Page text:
Capitol contractors floor local marble, choosing foreign producer
A decision by state contractors to use marble produced in China for the renovation of the state Capitol has upset Marble City's Mayor, causing her to fire off a series of emails to legislators in protest.
Marble City Mayor Tamara Hibbard said Tuesday she found it disturbing that Chinese marble had been selected over Oklahoma marble for the new flooring project at the state Capitol, in particular marble produced by Marble City and Polycor.
Hibbard said she has sent out an email to as many legislators, officials or anyone who might be able to get something done, or review the bidding process. She has contacted Rep. John Bennett, Sen. Mark Allen, Sen. Roger Thompson and Gov. Mary Fallon, among others.
At the heart of the dispute is 25,000 square feet of marble flooring. According to reports, the Capitol Restoration project wanted to spend $3.5 million on flooring.
One of the bids submitted was from Polycor, the company that produces marble from the quarry near Marble City.
According to other news sources, the project manager Trait Thompson said in an email to legislators Polycor's initial bid came in at $2 million over the budgeted amount. The bid was subsequently rejected and the primary contractor, Manhattan Construction, rebid the flooring contract.
Thompson was quoted in The Oklahoman as saying, “In the second bid package, Polycor's prices were so high that no subcontractor chose to use their product in their submission. All respondents chose to use marble sourced from other areas.”
The Oklahoman article said Manhattan chose the winning bid that came in $10,000 under the budget cost. Thompson said the Chinese marble is “superior to the quality of the Polycor product in every measurement category,” including bulk density, water absorption and strength.
Hibbard feels just the opposite, that the Marble City stone is superior to the Chinese stone. She said in her email (forwarded to Your TIMES), that Marble City was built around the “high-quality” marble that was mined in the area in the late 1800s. Marble City was founded in 1903.
“The Polycor quarry employs local men and contributes to the economy of our town, our county and our state. I grew up with the guys that work out there,” Hibbard said.
Citing information she obtained from the architectural sales manager of Polycor Brian Thorburn, Hibbard said marble quarried in Marble City was selected by FSB Architects and the general contractor, Manhattan Construction as the basis for design for the stone flooring at the state Capitol. She said roughly 15,000 square feet of Oklahoma marble was selected to be used alongside Alabama white marble already found through the Capitol building.
“Polycor spent more than a year consulting with the architects and general contractor to help identify and select the stone, providing them with technical assistance, budget costing, samples, a full mock-up and even a visit to the quarry in Marble City and to their fabrication facilities,” Hibbard said in her email. “After the bid results were announced (last week), they learned that the stone flooring was being substituted with foreign (Chinese) stone as a way to save costs – this, despite the fact that Polycor had provided budget pricing at the outset of the selection process.”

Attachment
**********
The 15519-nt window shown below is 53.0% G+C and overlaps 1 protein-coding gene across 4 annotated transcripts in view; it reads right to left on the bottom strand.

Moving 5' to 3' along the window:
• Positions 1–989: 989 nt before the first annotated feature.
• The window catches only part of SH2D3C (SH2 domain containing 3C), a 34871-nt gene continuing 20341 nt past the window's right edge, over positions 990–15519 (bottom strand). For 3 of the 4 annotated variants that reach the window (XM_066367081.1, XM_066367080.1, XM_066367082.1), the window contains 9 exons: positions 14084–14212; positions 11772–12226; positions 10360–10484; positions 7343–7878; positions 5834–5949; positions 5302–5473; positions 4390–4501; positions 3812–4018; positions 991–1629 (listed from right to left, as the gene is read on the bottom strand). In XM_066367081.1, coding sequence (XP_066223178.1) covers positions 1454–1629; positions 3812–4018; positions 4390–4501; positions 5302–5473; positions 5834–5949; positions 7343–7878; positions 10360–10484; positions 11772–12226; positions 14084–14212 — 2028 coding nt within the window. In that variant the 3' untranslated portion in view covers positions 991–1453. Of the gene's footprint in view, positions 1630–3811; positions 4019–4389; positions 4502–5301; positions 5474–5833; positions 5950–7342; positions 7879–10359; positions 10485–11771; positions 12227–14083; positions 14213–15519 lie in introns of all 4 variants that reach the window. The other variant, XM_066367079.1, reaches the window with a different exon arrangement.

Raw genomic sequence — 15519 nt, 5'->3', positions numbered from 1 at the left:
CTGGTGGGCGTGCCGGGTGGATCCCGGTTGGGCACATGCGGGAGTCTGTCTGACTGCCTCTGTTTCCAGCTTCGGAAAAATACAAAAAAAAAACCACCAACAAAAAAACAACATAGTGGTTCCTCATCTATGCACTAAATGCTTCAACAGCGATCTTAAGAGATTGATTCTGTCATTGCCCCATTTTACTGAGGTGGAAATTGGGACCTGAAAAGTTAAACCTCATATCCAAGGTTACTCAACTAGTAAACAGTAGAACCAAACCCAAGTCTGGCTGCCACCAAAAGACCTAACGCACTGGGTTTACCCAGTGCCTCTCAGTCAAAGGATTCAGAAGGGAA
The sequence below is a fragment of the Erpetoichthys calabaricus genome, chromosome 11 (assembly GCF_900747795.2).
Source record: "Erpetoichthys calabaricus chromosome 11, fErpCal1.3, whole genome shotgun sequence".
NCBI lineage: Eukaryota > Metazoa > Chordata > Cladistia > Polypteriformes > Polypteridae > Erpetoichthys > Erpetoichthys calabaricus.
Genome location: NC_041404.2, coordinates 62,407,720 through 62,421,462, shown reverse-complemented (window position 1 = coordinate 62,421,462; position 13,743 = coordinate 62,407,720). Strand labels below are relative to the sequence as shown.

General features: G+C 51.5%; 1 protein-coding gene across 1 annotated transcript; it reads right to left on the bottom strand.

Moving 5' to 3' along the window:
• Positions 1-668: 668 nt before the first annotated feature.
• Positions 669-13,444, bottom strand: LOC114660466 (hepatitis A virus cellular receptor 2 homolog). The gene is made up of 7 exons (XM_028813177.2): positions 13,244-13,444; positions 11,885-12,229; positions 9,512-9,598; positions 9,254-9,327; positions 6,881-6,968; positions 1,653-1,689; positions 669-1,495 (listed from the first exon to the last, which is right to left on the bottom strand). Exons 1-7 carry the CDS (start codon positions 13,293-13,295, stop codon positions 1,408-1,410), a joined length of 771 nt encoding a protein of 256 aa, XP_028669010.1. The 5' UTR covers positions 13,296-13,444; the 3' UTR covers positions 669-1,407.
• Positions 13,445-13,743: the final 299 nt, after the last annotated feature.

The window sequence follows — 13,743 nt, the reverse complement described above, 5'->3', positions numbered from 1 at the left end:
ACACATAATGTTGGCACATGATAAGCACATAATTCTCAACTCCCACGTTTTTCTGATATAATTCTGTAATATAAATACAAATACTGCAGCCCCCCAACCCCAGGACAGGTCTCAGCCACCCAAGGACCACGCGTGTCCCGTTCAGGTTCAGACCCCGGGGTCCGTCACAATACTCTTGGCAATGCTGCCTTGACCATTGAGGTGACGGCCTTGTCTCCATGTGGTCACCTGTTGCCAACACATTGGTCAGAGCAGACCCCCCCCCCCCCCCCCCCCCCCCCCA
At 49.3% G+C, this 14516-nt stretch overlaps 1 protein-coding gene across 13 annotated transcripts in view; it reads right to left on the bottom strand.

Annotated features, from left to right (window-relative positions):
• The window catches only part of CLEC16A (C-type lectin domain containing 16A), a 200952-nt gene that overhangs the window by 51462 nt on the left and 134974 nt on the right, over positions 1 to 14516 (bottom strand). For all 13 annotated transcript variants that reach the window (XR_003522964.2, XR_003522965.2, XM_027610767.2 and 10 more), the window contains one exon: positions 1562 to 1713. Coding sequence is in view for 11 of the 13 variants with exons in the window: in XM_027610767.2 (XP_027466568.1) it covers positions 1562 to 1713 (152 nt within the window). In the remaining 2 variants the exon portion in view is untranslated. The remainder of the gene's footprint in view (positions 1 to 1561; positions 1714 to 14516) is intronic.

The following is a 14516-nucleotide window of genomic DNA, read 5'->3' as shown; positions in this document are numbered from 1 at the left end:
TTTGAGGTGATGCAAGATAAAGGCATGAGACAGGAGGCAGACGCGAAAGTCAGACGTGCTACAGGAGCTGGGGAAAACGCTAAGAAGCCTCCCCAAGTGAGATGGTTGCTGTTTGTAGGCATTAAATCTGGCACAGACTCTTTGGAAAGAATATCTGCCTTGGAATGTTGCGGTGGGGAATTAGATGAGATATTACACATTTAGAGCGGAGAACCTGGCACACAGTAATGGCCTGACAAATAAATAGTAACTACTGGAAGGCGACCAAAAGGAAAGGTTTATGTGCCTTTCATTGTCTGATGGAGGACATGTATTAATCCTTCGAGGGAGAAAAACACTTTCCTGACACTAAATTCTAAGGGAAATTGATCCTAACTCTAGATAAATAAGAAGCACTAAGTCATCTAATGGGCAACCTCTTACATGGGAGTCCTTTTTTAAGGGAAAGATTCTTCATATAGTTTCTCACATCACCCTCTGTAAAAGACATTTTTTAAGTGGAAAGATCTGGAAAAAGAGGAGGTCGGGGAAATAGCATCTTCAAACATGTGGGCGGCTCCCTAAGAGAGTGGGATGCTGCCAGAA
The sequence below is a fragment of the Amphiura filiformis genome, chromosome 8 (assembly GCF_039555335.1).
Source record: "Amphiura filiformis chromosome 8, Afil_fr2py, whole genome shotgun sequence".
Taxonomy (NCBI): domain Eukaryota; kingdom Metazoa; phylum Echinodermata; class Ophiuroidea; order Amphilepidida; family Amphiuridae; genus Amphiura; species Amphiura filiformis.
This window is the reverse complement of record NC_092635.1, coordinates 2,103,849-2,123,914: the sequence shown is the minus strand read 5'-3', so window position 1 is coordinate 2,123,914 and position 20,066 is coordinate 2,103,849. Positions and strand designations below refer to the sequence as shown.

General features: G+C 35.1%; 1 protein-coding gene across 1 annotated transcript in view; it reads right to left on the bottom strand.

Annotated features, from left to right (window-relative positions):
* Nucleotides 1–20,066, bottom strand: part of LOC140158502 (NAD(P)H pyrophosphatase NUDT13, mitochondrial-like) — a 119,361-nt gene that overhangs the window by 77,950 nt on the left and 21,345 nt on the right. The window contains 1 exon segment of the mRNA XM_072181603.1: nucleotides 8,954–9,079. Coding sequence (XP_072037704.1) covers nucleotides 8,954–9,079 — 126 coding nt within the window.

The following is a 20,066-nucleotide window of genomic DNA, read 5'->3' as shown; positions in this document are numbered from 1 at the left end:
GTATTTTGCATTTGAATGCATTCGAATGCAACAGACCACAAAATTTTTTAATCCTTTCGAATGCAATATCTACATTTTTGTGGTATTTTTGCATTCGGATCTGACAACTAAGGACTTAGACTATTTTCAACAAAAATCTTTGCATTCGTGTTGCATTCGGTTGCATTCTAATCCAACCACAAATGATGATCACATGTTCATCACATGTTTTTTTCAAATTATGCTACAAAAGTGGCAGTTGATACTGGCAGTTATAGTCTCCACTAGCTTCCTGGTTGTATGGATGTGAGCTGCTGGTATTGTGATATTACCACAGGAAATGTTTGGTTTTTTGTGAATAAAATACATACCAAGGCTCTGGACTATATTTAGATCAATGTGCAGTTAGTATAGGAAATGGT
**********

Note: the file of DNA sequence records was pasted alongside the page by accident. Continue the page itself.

Thorburn confirmed Hibbard's statement, adding that he wasn't for sure it was even a Chinese firm that won the bid. He said there was talk of using a Chinese company but he didn't know for sure.
Thorburn said the company is obviously disappointed and there will likely be no further action on Polycor's part. “We would love it if they changed their mind. There are a lot of guys at the plant that would like it. We would be happy to supply it. We are disappointed for sure,” he said.
Thorburn estimated about 10 to 14 people worked at the Marble City quarry, depending on production volume.
Hibbard said she understands that budget constraints are of great importance in these types of projects, “but short-term savings by making a last-minute substitute for inferior foreign products can also have a very important impact on the local and domestic economy. We would be proud to see the stone quarried in Marble City see its way to the historic floor of the Oklahoma State Capitol,” she said.
As of Tuesday, Hibbard said she had only heard back from Sen. Roger Thompson, who serves on the oversight committee. She said Thompson told her he would look into the legalities of the bidding process.
“By selecting foreign materials over local materials for our own state Capitol, what message is that sending to Oklahomans. Does supporting 'Made in Oklahoma' businesses mean something different when it comes to our own state Legislature?” Hibbard said.
Rep. John Bennett, R-Sallisaw, said he and Sen. Mark Allen have been working on the issue since it came to light.
“We are both very concerned and are adamantly against using foreign marble over American marble, especially from China,” Bennett said. “The biggest roadblock is if the bid numbers are factual, and all state laws are followed, it will be a tough challenge to overcome. We support our local marble producers and have encouraged the project manager to use all means possible to use Oklahoma marble first. We're still in the fight.”
Bennett said he has requested all information concerning the project and bidding process to determine if all legal procedures were followed.
Allen could not be reached for comment before press time.